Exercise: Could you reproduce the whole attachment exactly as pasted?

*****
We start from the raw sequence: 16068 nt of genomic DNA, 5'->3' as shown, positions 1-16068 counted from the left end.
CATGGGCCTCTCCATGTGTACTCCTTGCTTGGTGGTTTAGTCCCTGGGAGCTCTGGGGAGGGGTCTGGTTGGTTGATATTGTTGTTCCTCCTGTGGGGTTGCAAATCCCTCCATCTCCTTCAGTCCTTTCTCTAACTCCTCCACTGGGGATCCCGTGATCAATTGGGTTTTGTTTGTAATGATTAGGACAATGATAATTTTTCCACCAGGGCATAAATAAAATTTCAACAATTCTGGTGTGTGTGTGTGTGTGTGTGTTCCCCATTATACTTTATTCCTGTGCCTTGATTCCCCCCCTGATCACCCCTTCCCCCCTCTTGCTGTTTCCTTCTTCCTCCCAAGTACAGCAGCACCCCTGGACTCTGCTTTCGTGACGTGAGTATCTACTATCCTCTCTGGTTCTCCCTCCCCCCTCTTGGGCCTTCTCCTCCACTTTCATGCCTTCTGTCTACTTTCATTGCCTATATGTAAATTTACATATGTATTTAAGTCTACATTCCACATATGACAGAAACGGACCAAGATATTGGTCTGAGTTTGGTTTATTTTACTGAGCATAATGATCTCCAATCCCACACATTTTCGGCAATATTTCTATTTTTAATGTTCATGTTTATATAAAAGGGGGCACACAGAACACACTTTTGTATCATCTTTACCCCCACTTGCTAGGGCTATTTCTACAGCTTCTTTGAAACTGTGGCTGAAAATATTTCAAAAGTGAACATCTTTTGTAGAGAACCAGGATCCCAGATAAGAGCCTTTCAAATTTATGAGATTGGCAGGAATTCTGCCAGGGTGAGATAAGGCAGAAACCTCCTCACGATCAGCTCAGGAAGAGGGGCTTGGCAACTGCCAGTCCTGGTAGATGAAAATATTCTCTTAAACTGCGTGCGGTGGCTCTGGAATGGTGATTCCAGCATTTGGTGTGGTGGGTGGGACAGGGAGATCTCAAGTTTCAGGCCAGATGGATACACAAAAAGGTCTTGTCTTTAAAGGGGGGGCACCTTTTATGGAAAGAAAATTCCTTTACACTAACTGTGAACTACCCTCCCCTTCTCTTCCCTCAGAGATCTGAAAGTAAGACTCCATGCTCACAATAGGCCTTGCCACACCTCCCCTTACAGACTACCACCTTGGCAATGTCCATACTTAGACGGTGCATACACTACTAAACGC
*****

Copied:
We start from the raw sequence: 16068 nt of genomic DNA, 5'->3' as shown, positions 1-16068 counted from the left end.
CATGGGCCTCTCCATGTGTACTCCTTGCTTGGTGGTTTAGTCCCTGGGAGCTCTGGGGAGGGGTCTGGTTGGTTGATATTGTTGTTCCTCCTGTGGGGTTGCAAATCCCTCCATCTCCTTCAGTCCTTTCTCTAACTCCTCCACTGGGGATCCCGTGATCAATTGGGTTTTGTTTGTAATGATTAGGACAATGATAATTTTTCCACCAGGGCATAAATAAAATTTCAACAATTCTGGTGTGTGTGTGTGTGTGTGTGTTCCCCATTATACTTTATTCCTGTGCCTTGATTCCCCCCCTGATCACCCCTTCCCCCCTCTTGCTGTTTCCTTCTTCCTCCCAAGTACAGCAGCACCCCTGGACTCTGCTTTCGTGACGTGAGTATCTACTATCCTCTCTGGTTCTCCCTCCCCCCTCTTGGGCCTTCTCCTCCACTTTCATGCCTTCTGTCTACTTTCATTGCCTATATGTAAATTTACATATGTATTTAAGTCTACATTCCACATATGACAGAAACGGACCAAGATATTGGTCTGAGTTTGGTTTATTTTACTGAGCATAATGATCTCCAATCCCACACATTTTCGGCAATATTTCTATTTTTAATGTTCATGTTTATATAAAAGGGGGCACACAGAACACACTTTTGTATCATCTTTACCCCCACTTGCTAGGGCTATTTCTACAGCTTCTTTGAAACTGTGGCTGAAAATATTTCAAAAGTGAACATCTTTTGTAGAGAACCAGGATCCCAGATAAGAGCCTTTCAAATTTATGAGATTGGCAGGAATTCTGCCAGGGTGAGATAAGGCAGAAACCTCCTCACGATCAGCTCAGGAAGAGGGGCTTGGCAACTGCCAGTCCTGGTAGATGAAAATATTCTCTTAAACTGCGTGCGGTGGCTCTGGAATGGTGATTCCAGCATTTGGTGTGGTGGGTGGGACAGGGAGATCTCAAGTTTCAGGCCAGATGGATACACAAAAAGGTCTTGTCTTTAAAGGGGGGGCACCTTTTATGGAAAGAAAATTCCTTTACACTAACTGTGAACTACCCTCCCCTTCTCTTCCCTCAGAGATCTGAAAGTAAGACTCCATGCTCACAATAGGCCTTGCCACACCTCCCCTTACAGACTACCACCTTGGCAATGTCCATACTTAGACGGTGCATACACTACTAAACGC